With the Olympic Games just around the corner, network engineers everywhere are asking the same question: ‘How big an impact will the Olympics have on wireless networks?’ The Olympics can serve as a microcosm of analogies to a bigger issue – the impact of data surges on Diameter signaling, especially where LTE coverage is available.
The Olympics pose an opportunity for service providers to monitor Diameter signaling traffic and analyze the trends for future engineering. In doing so, they have many points to consider:
For one, it will be interesting to see how the cellular networks perform in London. Though the packet network will be upgraded to support higher data rates, the signaling core will remain SS7, as LTE will not be implemented in time for the Games.
Two, the devices and the savviness around their use have only improved since the last Olympics in Beijing, so social media and mobile devices will be the primary media over which events will be viewed and information shared. Video usage will be off the charts in comparison to what was possible in China, where the first “digital” Olympics took place (albeit on far fewer channels than are available today). There’s no question the London Games will generate unprecedented amounts of video content via official and not-so-official channels, such as Olympic Committee YouTube channels and related Facebook, Twitter and other social media channels. All will see significant increases in their traffic as viewers in different countries elect to watch through their iPads and Smartphones.
NBC alone is expected to deliver 5,535 hours of programming, with HD programming available through broadcast channels. Additionally, NBC (and other broadcasters like the BBC) will provide live streams through various web sites and social media. While this may not have a direct impact on London mobile networks, there may be residual impacts on home networks where LTE is available, as social media connections will inevitably increase Diameter signaling –especially where connections are left on all day, and if policy is implemented to assure certain quality levels or to control congestion.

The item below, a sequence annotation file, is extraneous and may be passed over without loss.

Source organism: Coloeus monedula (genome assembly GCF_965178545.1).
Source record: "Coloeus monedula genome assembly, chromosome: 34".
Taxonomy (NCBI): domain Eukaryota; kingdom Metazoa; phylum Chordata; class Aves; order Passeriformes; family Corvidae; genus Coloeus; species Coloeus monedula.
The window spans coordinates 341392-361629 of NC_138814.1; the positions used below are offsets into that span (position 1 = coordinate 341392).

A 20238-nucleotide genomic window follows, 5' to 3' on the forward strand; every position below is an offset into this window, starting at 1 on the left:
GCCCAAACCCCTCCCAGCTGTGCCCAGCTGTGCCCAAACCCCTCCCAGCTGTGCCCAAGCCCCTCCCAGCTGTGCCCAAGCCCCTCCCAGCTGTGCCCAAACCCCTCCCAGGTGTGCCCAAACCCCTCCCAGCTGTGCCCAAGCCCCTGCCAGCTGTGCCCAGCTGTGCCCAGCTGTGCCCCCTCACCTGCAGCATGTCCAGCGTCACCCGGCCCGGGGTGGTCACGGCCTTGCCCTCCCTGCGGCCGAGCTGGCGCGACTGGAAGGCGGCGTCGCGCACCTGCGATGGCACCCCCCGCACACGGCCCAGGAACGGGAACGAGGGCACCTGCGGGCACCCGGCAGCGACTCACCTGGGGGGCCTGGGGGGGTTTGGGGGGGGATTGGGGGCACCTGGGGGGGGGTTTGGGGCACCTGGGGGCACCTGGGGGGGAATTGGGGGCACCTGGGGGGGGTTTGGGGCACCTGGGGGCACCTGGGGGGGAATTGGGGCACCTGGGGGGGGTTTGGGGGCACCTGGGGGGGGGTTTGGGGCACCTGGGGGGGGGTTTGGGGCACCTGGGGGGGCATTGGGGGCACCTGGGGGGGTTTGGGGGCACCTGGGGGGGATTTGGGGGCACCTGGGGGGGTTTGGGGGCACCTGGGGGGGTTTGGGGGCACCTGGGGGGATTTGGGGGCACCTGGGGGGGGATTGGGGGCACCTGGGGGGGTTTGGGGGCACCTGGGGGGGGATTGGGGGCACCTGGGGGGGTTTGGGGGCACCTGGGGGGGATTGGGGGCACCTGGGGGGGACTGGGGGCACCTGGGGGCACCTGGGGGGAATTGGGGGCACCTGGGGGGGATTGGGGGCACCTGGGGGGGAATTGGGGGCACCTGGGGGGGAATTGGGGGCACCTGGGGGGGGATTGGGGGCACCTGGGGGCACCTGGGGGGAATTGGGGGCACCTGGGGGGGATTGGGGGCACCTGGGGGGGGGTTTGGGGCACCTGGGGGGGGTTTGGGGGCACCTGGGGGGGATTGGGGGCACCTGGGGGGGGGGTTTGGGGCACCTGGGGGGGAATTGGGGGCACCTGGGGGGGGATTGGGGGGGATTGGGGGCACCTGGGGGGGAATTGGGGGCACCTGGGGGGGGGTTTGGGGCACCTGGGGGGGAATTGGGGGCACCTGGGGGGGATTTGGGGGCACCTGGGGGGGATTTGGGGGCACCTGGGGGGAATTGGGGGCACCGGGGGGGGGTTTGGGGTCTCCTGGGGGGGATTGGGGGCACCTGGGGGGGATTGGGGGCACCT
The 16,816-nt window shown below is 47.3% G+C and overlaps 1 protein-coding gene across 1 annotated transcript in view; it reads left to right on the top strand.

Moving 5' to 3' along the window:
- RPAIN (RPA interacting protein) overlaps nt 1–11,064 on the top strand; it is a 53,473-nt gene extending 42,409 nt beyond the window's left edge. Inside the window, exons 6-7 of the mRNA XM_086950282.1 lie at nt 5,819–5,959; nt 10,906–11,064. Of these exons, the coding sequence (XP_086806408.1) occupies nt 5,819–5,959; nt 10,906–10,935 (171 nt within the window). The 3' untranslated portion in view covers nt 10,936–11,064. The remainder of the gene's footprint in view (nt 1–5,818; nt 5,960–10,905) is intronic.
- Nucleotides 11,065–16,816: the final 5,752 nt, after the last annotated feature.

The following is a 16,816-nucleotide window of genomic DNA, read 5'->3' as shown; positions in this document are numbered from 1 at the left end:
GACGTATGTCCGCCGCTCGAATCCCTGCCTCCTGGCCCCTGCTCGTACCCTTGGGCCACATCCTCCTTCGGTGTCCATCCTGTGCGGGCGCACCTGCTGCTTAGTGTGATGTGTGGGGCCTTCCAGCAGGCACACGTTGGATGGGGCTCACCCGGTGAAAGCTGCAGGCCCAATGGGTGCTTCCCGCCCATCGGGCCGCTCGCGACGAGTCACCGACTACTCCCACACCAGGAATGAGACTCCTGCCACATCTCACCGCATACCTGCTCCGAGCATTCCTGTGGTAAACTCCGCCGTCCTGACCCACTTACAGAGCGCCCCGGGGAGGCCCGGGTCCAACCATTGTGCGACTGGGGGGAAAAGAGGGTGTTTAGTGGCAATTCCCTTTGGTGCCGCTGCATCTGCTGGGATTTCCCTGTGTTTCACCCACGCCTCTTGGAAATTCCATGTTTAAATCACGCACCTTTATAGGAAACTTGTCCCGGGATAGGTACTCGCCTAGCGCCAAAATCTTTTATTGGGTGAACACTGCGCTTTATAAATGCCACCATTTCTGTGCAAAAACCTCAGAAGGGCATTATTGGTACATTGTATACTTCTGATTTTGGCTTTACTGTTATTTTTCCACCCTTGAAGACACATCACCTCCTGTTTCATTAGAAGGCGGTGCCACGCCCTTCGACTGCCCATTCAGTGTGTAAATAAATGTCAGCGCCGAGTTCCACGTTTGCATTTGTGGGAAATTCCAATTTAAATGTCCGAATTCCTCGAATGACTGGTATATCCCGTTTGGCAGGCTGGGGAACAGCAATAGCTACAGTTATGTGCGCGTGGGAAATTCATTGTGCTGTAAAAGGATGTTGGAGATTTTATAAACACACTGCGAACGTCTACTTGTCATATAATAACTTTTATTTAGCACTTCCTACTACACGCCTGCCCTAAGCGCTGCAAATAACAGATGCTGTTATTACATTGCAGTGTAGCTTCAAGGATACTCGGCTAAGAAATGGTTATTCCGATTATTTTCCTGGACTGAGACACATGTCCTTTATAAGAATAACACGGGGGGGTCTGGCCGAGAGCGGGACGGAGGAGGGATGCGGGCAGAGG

Another interesting point to ponder is the level of personalization that will emerge in these Olympics. For example, NBC will allow viewers to select what view of an event they want (i.e., what apparatus in a gymnastics event they want to see). That ability may generate a significant amount of video streams and hence a lot more signaling (albeit Diameter signaling as opposed to SS7 signaling).
In addition to watching the impact of actual video consumption, operators should watch closely the impact of WiFi, as roamers will have about 100,000 hotspots throughout London with which to alleviate roaming fees they’d otherwise incur on the mobile network.
In all, London will strive to provide 4 times the capacity than was possible in Beijing. With so many visitors and professionals covering the events (21,000 reporters converging on the city to cover the Games), every Gigabyte of capacity will count.
Not only should mobile operators consider the impact on London’s networks, but also the impact on their own networks, as fans not able to travel to London will watch their favorite athletes through the numerous online channels being made available to them.
With millions of Smartphones and tablets sold in the last several years (especially iPads and iPhones), expect a huge increase not only in data traffic but in signaling traffic as well.
As stated earlier, Diameter will be affected anywhere 3G or LTE is deployed. It’s just not clear yet how significantly. We suspect there are enough subscribers on LTE networks today to have an impact on any service provider’s network.
With so many variables to Diameter traffic engineering, it is impossible to put a number on the amount of Diameter traffic we will see just by evaluating data. Suffice it to say, however, there will be significant impacts on signaling as a whole, and where policy is implemented in 3G and LTE networks, that impact will be much greater.